Staffing shortages, weather issues, and maintenance problems led American Airlines to cancel hundreds of flights over the weekend as the company deals with a huge uptick in demand this summer.
According to the flight-tracking site Flight Aware, the airline canceled 123 flights Saturday, 190 flights Sunday, and 106 on Monday. The airline told CNBC those numbers represent about 3 percent of its total flights, including those operated by regional partners.
American said it expects to cancel about 1 percent of its flights through mid-July — or 50 to 80 per day — as it attempts to get back to full speed coming out of the pandemic.
“The first few weeks of June have brought unprecedented weather to our largest hubs, heavily impacting our operation and causing delays, canceled flights, and disruptions to crew member schedules and our customers’ plans,” Shannon Gilson, an American Airlines spokesperson, told CNN.
“That, combined with the labor shortages some of our vendors are contending with and the incredibly quick ramp-up of customer demand, has led us to build in additional resilience and certainty to our operations by adjusting a fraction of our scheduled flying through mid-July,” Gilson said.
American Airlines spokesperson Sarah Jantz told CNBC that bad weather has impacted the ability of crews to get to assigned flights. It has also delayed flights which has meant some crew members fell outside of the hours they are allowed to work due to federal mandates.
But the union representing American’s 15,000 pilots said other solutions are available, including authorizing overtime in advance and increasing flexibility in scheduling of pilots to allow for shortages.
“They’re trying to put a Band-Aid on something that needs stitches,” said Dennis Tejar, a spokesperson for the Allied Pilots Association.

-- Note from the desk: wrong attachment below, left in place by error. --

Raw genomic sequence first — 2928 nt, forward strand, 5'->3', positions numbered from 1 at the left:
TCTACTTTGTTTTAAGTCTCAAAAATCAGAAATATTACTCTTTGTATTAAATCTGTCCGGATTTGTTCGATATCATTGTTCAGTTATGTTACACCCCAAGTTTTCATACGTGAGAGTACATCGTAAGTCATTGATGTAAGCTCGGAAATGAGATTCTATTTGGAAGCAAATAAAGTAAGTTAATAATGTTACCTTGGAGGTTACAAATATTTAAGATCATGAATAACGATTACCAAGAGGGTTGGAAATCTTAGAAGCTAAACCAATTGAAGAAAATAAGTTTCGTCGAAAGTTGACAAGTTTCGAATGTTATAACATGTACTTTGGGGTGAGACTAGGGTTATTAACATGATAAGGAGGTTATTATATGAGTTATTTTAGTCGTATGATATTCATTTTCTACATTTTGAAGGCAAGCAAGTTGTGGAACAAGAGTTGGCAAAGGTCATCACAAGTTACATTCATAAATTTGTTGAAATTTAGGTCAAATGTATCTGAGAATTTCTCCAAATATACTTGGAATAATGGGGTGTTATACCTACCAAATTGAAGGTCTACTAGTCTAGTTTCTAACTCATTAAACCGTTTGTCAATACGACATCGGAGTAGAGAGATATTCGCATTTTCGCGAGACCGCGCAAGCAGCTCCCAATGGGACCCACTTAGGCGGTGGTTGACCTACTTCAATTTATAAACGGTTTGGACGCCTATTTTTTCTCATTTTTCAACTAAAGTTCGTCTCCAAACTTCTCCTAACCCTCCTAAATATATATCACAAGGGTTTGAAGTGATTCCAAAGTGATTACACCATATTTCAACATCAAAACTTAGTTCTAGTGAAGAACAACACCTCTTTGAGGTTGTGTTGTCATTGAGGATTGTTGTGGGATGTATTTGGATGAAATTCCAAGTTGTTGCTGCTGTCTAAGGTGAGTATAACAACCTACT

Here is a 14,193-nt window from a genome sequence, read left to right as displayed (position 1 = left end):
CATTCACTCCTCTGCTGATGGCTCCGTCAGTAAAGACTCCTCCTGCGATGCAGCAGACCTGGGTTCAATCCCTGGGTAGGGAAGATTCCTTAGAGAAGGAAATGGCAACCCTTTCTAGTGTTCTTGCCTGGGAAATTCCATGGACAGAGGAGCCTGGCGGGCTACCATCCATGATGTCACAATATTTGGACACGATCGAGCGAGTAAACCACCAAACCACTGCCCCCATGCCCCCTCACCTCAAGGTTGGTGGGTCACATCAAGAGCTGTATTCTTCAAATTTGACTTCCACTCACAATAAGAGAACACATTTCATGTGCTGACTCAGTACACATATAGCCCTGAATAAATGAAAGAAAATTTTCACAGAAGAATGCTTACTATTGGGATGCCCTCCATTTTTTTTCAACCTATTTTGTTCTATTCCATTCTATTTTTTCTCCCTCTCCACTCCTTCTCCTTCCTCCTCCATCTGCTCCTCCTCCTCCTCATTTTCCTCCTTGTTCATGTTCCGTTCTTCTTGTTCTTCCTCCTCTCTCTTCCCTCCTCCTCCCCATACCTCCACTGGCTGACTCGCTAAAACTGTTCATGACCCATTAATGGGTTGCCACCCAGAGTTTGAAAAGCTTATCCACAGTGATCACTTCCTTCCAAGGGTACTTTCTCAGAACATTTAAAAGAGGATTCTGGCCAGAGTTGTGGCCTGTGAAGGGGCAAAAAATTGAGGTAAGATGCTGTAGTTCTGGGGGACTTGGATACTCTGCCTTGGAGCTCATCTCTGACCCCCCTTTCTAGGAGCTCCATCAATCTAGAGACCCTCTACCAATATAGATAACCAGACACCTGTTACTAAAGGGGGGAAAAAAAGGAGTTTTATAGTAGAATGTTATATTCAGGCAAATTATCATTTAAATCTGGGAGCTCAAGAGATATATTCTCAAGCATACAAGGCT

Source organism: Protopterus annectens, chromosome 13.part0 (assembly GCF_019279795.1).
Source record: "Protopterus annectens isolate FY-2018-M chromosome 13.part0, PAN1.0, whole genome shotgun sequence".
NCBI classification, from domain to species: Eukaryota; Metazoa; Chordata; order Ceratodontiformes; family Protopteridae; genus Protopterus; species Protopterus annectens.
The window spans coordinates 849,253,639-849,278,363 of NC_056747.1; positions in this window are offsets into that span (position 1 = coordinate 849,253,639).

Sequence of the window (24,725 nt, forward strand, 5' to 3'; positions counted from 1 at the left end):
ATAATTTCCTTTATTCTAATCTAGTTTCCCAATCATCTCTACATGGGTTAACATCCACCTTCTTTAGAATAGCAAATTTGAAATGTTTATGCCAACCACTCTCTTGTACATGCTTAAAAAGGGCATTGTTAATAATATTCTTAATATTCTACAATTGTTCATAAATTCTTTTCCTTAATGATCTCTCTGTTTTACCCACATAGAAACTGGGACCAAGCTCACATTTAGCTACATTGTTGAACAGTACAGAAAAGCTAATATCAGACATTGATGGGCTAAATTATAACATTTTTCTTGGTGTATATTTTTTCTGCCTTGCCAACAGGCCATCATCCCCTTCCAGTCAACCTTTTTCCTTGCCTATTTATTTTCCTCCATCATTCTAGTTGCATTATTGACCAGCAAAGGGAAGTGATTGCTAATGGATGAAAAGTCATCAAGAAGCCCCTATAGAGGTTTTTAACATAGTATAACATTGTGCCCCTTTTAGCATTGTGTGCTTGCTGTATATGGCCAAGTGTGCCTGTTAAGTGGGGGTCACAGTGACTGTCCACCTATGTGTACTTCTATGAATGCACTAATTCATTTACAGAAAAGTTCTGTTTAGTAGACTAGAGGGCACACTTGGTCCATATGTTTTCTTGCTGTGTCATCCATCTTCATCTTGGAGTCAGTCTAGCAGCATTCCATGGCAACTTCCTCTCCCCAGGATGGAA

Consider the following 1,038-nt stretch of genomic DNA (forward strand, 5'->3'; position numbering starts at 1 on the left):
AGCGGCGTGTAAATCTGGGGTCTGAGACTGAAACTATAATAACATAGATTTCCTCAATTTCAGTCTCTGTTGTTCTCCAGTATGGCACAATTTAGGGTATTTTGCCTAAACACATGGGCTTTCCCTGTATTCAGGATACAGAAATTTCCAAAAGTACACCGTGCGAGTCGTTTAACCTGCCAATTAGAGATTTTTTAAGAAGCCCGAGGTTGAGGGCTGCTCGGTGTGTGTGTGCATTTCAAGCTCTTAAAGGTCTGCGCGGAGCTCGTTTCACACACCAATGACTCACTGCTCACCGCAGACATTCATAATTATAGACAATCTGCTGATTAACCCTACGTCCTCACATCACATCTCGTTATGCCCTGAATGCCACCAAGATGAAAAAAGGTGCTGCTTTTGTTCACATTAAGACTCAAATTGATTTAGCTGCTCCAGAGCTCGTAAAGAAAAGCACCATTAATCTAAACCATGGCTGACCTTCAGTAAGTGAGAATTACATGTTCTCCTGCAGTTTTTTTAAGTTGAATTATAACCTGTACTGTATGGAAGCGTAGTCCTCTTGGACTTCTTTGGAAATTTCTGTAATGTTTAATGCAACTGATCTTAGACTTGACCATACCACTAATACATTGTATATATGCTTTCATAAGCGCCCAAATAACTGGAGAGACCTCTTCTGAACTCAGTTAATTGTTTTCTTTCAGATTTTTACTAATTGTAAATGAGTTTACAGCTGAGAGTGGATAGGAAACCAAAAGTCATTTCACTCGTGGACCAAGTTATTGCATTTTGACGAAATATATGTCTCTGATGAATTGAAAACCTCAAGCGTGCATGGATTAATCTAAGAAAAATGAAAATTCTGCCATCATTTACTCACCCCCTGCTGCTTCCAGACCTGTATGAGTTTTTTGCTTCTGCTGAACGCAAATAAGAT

Customers who have booked flights on American through July 15 will be notified or have already been told of cancellations so that they can make adjustments to their plans, Gilson said.
The airline has attempted to cancel flights in locations where alternate flights are available, she added.
American and other major airlines are dealing with the sudden demand for flights now that summer has arrived and vaccines have been administered to a majority of adults. The Transportation Security Administration said nearly 50 million passengers were registered in May, up 19 percent from April. In the first half of June, TSA has registered nearly 35 million passengers.
According to the Wall Street Journal, the ramp-up of passengers also comes with the need for a lot more customer service. Julie Rath, American’s vice president of customer service and reservations, said passengers are needing more help navigating new rules, figuring out travel vouchers from flights canceled during the pandemic, and other issues new to post-pandemic travel. This leads to longer calls to make reservations and longer lines at airports.
In addition, Rath said, about one-fourth of the reservations staff retired or took unpaid time off last year, resulting in a staffing shortage now.
“We knew it would come back and come back quickly,” Rath said. “But it’s even quicker than we expected.”
It’s the same story for TSA screeners, baggage handlers, and other workers at airports, where most employers are scrambling to hire as quickly as possible. James Wajda, COO for Prospect Airport Services, which provides wheelchairs pushers and baggage handlers for 34 airports across the country, has increased pay and offered bonuses to try to get more workers in the fold.
“We’re at a crisis point,” Wajda said.